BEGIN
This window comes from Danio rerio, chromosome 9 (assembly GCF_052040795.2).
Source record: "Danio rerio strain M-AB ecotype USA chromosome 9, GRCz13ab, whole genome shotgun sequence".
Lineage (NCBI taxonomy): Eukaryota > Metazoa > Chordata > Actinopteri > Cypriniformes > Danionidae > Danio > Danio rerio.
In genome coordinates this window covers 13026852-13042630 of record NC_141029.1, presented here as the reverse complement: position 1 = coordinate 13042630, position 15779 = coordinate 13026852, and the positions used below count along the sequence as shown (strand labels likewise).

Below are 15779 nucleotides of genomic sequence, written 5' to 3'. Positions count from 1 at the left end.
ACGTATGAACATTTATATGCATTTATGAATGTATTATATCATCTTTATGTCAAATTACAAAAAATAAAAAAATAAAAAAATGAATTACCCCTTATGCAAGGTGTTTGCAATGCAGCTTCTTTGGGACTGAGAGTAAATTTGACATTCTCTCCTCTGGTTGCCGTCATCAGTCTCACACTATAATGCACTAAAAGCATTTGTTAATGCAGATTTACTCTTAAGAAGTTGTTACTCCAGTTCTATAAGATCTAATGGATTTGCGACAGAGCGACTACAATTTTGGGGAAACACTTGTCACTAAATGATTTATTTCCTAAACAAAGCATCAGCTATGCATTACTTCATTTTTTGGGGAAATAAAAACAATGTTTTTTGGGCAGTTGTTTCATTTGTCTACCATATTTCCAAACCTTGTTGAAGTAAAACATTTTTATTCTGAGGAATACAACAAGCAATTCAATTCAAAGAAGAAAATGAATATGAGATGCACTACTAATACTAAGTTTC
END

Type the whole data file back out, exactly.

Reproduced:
This window comes from Danio rerio, chromosome 9 (assembly GCF_052040795.2).
Source record: "Danio rerio strain M-AB ecotype USA chromosome 9, GRCz13ab, whole genome shotgun sequence".
Lineage (NCBI taxonomy): Eukaryota > Metazoa > Chordata > Actinopteri > Cypriniformes > Danionidae > Danio > Danio rerio.
In genome coordinates this window covers 13026852-13042630 of record NC_141029.1, presented here as the reverse complement: position 1 = coordinate 13042630, position 15779 = coordinate 13026852, and the positions used below count along the sequence as shown (strand labels likewise).

Below are 15779 nucleotides of genomic sequence, written 5' to 3'. Positions count from 1 at the left end.
ACGTATGAACATTTATATGCATTTATGAATGTATTATATCATCTTTATGTCAAATTACAAAAAATAAAAAAATAAAAAAATGAATTACCCCTTATGCAAGGTGTTTGCAATGCAGCTTCTTTGGGACTGAGAGTAAATTTGACATTCTCTCCTCTGGTTGCCGTCATCAGTCTCACACTATAATGCACTAAAAGCATTTGTTAATGCAGATTTACTCTTAAGAAGTTGTTACTCCAGTTCTATAAGATCTAATGGATTTGCGACAGAGCGACTACAATTTTGGGGAAACACTTGTCACTAAATGATTTATTTCCTAAACAAAGCATCAGCTATGCATTACTTCATTTTTTGGGGAAATAAAAACAATGTTTTTTGGGCAGTTGTTTCATTTGTCTACCATATTTCCAAACCTTGTTGAAGTAAAACATTTTTATTCTGAGGAATACAACAAGCAATTCAATTCAAAGAAGAAAATGAATATGAGATGCACTACTAATACTAAGTTTC